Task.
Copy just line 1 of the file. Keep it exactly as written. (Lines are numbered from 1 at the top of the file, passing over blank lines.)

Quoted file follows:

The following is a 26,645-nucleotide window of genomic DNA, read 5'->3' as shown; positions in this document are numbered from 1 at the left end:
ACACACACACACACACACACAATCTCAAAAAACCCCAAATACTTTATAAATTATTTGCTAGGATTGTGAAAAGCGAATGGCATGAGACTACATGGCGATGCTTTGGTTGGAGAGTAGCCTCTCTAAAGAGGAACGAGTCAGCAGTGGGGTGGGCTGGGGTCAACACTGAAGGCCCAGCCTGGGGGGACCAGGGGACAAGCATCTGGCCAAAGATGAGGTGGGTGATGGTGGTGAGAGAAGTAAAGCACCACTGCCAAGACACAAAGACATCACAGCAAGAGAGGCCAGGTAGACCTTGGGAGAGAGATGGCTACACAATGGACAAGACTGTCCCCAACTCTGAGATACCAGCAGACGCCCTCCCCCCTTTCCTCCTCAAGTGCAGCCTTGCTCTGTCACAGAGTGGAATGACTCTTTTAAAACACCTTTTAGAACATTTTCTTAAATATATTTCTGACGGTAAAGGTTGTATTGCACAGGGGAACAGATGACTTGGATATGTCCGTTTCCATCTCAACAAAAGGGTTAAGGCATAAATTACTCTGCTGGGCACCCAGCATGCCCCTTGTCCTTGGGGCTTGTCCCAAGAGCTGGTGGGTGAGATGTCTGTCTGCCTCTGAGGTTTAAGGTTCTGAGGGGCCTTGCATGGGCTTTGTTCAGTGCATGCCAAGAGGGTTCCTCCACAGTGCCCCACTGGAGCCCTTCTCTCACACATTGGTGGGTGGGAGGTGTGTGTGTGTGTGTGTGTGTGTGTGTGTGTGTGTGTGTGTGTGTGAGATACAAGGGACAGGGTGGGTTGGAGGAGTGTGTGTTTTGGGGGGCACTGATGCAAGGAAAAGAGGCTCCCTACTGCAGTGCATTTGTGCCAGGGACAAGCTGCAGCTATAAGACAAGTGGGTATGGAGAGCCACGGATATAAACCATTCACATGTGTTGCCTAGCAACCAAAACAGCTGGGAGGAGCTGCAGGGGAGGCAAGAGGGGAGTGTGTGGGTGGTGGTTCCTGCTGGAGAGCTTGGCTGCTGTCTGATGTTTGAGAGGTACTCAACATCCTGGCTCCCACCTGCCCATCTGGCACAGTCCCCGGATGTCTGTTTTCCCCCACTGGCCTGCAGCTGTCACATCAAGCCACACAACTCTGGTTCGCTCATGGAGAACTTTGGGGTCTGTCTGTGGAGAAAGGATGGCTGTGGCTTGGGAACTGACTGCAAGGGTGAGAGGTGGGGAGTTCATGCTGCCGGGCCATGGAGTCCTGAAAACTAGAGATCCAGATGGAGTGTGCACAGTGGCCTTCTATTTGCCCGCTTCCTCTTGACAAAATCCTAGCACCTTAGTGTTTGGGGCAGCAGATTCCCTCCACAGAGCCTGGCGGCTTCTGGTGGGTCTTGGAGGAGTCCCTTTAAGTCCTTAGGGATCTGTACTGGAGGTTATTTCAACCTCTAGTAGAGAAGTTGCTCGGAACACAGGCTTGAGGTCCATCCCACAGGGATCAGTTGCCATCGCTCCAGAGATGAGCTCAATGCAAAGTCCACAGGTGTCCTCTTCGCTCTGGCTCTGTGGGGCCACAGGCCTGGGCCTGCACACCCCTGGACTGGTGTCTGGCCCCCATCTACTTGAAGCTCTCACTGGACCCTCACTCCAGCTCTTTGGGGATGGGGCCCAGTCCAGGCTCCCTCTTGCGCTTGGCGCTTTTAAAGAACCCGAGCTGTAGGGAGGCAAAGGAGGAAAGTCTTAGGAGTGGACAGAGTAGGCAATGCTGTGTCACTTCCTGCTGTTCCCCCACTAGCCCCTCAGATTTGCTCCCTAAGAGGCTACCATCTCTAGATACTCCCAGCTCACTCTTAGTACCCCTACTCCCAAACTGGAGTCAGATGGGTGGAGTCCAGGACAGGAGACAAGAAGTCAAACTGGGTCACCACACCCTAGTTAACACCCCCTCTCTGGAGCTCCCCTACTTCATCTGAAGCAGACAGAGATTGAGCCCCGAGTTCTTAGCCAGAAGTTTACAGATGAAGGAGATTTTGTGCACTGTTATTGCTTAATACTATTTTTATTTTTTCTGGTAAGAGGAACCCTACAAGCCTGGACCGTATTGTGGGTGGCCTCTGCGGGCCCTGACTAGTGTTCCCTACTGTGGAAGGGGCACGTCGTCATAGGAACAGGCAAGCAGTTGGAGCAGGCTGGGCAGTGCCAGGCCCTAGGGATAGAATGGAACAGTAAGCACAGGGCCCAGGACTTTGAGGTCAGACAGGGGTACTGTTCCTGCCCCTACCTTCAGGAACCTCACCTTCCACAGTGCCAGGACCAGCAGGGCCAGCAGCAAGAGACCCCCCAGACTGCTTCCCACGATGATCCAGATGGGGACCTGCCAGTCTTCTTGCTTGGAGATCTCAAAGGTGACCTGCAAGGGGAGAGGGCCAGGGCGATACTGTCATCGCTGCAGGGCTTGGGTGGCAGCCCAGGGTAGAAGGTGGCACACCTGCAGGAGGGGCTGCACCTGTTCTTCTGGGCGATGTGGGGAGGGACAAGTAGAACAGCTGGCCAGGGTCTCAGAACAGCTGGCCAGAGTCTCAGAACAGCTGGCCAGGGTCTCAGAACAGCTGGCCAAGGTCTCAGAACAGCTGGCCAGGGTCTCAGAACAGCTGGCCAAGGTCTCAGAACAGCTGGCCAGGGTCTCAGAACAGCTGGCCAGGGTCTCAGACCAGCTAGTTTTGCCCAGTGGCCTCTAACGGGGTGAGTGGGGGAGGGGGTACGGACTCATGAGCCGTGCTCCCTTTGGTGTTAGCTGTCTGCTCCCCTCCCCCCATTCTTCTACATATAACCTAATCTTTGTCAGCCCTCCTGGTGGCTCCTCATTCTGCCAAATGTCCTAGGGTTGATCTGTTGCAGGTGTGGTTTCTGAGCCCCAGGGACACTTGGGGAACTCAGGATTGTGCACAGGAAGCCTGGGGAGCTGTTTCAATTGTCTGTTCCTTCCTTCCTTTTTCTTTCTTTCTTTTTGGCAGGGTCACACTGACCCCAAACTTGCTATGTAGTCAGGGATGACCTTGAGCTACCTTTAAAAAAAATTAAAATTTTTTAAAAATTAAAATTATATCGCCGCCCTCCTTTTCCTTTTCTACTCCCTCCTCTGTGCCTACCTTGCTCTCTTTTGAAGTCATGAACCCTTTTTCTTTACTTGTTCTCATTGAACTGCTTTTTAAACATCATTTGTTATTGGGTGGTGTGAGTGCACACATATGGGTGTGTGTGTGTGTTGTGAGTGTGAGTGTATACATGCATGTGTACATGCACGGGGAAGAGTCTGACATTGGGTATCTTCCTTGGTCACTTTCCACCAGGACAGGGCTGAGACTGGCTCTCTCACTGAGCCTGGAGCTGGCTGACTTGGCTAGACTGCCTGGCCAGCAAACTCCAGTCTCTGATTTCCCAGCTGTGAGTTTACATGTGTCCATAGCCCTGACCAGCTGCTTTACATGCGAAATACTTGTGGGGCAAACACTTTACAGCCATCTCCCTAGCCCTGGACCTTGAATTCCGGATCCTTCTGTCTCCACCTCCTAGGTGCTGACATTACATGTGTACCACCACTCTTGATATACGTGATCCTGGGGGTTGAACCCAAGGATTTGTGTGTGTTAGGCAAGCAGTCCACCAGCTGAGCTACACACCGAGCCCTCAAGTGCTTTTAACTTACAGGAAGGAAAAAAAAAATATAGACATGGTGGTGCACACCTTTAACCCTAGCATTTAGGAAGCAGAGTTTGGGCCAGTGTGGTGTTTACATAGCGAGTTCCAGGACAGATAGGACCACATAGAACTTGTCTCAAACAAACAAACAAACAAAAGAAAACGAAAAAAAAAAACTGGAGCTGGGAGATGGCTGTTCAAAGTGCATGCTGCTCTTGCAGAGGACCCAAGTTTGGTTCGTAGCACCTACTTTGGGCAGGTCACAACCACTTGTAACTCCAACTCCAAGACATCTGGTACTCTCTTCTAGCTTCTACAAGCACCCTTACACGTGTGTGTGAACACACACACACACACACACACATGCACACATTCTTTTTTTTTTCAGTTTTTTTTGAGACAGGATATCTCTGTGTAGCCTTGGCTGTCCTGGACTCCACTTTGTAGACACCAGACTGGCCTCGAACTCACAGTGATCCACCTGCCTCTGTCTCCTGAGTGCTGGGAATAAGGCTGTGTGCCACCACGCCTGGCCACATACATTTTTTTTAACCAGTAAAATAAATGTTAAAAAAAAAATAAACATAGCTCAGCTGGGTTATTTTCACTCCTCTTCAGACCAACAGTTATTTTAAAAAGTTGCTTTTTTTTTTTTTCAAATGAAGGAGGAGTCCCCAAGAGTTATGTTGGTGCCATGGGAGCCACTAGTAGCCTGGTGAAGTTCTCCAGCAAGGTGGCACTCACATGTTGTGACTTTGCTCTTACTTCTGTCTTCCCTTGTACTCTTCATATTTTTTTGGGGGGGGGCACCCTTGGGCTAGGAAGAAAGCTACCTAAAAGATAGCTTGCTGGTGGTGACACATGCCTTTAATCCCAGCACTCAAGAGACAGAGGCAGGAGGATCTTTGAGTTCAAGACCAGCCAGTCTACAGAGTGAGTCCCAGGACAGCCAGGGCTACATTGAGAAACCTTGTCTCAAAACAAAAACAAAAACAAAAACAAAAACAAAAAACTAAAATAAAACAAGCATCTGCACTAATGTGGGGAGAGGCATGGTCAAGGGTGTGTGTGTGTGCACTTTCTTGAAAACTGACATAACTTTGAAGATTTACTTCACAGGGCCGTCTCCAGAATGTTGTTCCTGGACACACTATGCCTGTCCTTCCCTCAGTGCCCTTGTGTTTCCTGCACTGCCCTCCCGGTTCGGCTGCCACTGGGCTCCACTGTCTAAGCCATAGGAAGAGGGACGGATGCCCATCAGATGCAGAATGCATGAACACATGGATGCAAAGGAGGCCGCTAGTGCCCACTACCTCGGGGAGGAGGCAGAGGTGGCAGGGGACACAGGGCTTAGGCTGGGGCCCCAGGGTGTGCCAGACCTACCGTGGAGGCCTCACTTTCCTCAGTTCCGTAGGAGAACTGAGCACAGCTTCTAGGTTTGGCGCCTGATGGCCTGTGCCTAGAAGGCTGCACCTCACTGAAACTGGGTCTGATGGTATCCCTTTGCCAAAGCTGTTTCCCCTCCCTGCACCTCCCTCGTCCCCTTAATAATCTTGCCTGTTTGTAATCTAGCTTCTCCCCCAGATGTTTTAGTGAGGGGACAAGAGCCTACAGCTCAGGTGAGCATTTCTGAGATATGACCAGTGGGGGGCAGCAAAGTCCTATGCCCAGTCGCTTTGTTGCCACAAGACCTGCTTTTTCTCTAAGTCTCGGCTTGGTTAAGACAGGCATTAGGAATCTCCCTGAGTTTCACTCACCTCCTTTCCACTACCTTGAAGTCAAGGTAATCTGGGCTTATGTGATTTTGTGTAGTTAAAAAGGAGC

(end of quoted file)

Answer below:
The following is a 26,645-nucleotide window of genomic DNA, read 5'->3' as shown; positions in this document are numbered from 1 at the left end: